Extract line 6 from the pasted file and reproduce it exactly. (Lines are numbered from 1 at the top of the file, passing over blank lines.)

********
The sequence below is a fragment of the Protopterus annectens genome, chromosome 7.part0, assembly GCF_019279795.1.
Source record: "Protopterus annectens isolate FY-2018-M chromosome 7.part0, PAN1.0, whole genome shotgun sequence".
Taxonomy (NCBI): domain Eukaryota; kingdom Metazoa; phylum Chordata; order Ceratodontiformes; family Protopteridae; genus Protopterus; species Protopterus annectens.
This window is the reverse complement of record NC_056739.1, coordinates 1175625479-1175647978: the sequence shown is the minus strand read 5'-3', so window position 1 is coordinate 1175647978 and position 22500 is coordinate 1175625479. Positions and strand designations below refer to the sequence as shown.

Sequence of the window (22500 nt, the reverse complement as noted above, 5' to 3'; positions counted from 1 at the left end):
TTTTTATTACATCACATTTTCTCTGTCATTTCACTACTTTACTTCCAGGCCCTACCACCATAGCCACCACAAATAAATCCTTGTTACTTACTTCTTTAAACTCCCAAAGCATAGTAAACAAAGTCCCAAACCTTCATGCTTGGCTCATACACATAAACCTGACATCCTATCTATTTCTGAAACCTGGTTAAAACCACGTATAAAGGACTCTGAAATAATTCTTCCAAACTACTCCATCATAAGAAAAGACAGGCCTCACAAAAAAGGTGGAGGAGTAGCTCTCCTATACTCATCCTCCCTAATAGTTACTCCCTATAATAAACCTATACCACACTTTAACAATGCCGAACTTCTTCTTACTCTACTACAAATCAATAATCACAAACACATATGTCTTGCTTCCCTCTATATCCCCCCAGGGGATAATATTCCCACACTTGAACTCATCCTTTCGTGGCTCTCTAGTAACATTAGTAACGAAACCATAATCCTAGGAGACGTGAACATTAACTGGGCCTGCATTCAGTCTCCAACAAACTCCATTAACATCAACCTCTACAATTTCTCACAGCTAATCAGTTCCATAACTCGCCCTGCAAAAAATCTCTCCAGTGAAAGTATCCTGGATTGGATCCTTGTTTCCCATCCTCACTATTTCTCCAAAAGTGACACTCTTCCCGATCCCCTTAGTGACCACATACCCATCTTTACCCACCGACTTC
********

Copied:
TTTTTATTACATCACATTTTCTCTGTCATTTCACTACTTTACTTCCAGGCCCTACCACCATAGCCACCACAAATAAATCCTTGTTACTTACTTCTTTAAACTCCCAAAGCATAGTAAACAAAGTCCCAAACCTTCATGCTTGGCTCATACACATAAACCTGACATCCTATCTATTTCTGAAACCTGGTTAAAACCACGTATAAAGGACTCTGAAATAATTCTTCCAAACTACTCCATCATAAGAAAAGACAGGCCTCACAAAAAAGGTGGAGGAGTAGCTCTCCTATACTCATCCTCCCTAATAGTTACTCCCTATAATAAACCTATACCACACTTTAACAATGCCGAACTTCTTCTTACTCTACTACAAATCAATAATCACAAACACATATGTCTTGCTTCCCTCTATATCCCCCCAGGGGATAATATTCCCACACTTGAACTCATCCTTTCGTGGCTCTCTAGTAACATTAGTAACGAAACCATAATCCTAGGAGACGTGAACATTAACTGGGCCTGCATTCAGTCTCCAACAAACTCCATTAACATCAACCTCTACAATTTCTCACAGCTAATCAGTTCCATAACTCGCCCTGCAAAAAATCTCTCCAGTGAAAGTATCCTGGATTGGATCCTTGTTTCCCATCCTCACTATTTCTCCAAAAGTGACACTCTTCCCGATCCCCTTAGTGACCACATACCCATCTTTACCCACCGACTTC